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I am writing an Excel VBA application using a single Userform and a single Module. I was adding some new code when I started getting the following error message:
"Microsoft Office Excel has stopped working. A problem caused the program to stop working correctly. Windows will close the program and notify you if a solution is available".
The Userform and a single Module I have defined each contains a large amount of code. For example:
- The Userform contains about 120 procedures and functions and approx. 12,000 lines of code.
- The Module contains about 150 procedures and functions and approx. 10,000 lines of code.
I suspected that having too much code in two places is the problem. So I have tried to break the Userform code and the code in the Module into separate modules, but I still get the error message, not always, but very frequently.
However, if I view the code using ALT+F11 and then invoke the initial macro, I don't get the error message..
I am using Excel 2007 with Windows 7 on one machine and Excel 2007 with Vista on another (I get the same results).
The problem has gone away. It turns out that the problem was caused by hitting a limit of either the allowed number of lines of code assicaited with the Userform or the size of the Userform code module itself was greater than a certain limit. I don’t know for certain.
I suspected that something was corrupted, but it appears that that wasn’t the case. It looks like this message occurs when you hit some sort of undocumented limit. So by going back to a previous version, not the actual previous version, but two levels back which worked and by splitting the code into separate modules, I can add more code without a problem.
There doesn’t appear to be much original information on the Internet about Excel VBA limits. However I did find:
I have split the code into a number of Standard modules all less then 64K and the Useform code module is now 76K, using just the simple techniques (That is, not using classes). But I get the same problem.
I have also tried this latest version on Office 2010 Excel and I get the same problem.
However, I have tried all versions on my old desktop machine, which has XP, Office 2003 and less memory and I get no problem at all..
So I am not now really convinced it is a size problem.
I have also spent a lot of time reading about how to use classes linked to events to add an extra User Interface layer. In other words, do it the proper way recommended in the Professional Excel Development books.
But I don't really want to spend weeks doing this to find it may be a waste of time..
I am thinking about ordering Office 2003 Professional for my laptop, assumimg that will work, so I can continue developing.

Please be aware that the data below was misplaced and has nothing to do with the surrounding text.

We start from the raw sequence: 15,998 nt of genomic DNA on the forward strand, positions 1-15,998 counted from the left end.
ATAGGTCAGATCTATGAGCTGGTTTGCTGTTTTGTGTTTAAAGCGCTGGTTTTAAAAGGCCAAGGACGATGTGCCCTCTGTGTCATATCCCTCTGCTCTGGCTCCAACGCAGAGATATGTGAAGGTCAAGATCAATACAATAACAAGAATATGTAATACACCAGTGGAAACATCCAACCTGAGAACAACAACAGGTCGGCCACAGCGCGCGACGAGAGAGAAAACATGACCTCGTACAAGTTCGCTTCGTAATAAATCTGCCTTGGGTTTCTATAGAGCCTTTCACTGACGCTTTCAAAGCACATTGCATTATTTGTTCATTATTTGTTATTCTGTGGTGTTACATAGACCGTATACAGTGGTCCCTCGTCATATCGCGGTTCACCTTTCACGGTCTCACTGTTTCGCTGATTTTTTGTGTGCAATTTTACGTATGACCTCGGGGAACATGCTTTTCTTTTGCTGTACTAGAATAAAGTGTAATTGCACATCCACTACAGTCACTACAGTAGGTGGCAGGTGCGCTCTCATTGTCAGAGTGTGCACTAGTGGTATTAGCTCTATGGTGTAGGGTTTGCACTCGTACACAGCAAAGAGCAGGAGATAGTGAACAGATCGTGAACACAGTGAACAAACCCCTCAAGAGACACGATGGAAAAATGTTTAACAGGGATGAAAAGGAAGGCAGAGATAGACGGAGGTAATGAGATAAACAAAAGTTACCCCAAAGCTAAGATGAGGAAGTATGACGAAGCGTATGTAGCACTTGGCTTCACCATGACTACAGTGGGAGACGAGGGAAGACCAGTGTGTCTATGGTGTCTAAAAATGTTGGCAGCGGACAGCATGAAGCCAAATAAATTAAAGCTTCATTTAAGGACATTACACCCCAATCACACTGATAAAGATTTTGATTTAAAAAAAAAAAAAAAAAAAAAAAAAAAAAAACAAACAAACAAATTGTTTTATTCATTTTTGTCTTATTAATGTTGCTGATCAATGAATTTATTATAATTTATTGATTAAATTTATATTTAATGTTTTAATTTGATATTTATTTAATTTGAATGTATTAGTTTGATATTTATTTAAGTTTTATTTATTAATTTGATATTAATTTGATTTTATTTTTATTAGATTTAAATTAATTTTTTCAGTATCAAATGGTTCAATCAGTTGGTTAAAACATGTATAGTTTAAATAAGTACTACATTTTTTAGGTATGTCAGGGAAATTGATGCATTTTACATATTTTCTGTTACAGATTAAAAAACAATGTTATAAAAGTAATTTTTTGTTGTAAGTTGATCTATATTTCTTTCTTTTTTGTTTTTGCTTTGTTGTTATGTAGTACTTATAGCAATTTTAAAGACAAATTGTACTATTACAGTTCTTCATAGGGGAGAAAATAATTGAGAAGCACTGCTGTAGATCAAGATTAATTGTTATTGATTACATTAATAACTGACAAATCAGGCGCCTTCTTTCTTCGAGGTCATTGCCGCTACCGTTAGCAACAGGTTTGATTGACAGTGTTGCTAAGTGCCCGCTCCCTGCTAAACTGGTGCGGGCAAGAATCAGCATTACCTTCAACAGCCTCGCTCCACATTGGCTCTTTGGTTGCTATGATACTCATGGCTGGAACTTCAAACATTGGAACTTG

Hello, I think that you will put all code with ' the mark for comments. Except a small procedure will work ok.
Run the program.
The program run sucessfully and then stop the program.
Remove the mark ' from all code.
Run the program another time.
In the latest version that has the code into split into sub 64K chucks, I put in a special trace yesterday and one by one found three statements, that when executed, cause the error. They may be more, but I stopped after 5 hours..
They all set the back ground colour property of three different text box controls, in three different frames of my multi-page control, in the User form I added prior to the error occurring, about 3 weeks ago.
So it is reassuring to know that these are the offending statements. (I should have done this sooner. But, I was under the impression that the error was occurring before the User form was loaded. I was wrong.)
The first question is: Why has this happened? Did these controls and the associated statements, that set the back ground colour, tip some sort of internal User Form table past a limit? Or did some sort of internal corruption occur? I guess I will never know the answer to that..
But the next question and perhaps the most important question is: What do I do now?
The large amount of code is not problem.
But you can divide the code using modules and class.
Then the code would be most clearly.
For example: I want to use a message, I create a class in my project.
Name: cls_Message (F4 Properties, change the name)
Public Sub MyMessage(sText as string)
In my main module I create a procedure for example:
private sub ShowMessage(sText as string)
dim oMessage as cls_Message
set oMessage = new cls_Message
set oMessage = nothing
When I need show a message I will write the code
ShowMessage "My test is good"
Thanks for you input. I believe I have finally solved the problem.
As a last resort, I rebuilt the form by hand, control by control into an empty workbook. I then only imported the form – not the code associated with the form, because there wasn’t any – into the version that failed and the versions I have created where I have split up the code. And to my surprise they all worked.
Note. It is important to take a copy of the form code in the version you are going to overwrite, before you import the new form. You then have to put the code back, before you can use it.
So it looks like the original problem was caused by a corruption of the graphical component of the form (.FRX).
Anyway, after all this lost time, I have learned a good lesson. I have already split the code into separate modules, passing across the form object as a parameter, instead of using the form name as a public variable.
I have also been studying how to use classes. So I am going to go the whole hog and do it properly.. Just in case I hit the dreaded 64K limit in the future.
I also export the components regularly to check if I am going over the limit..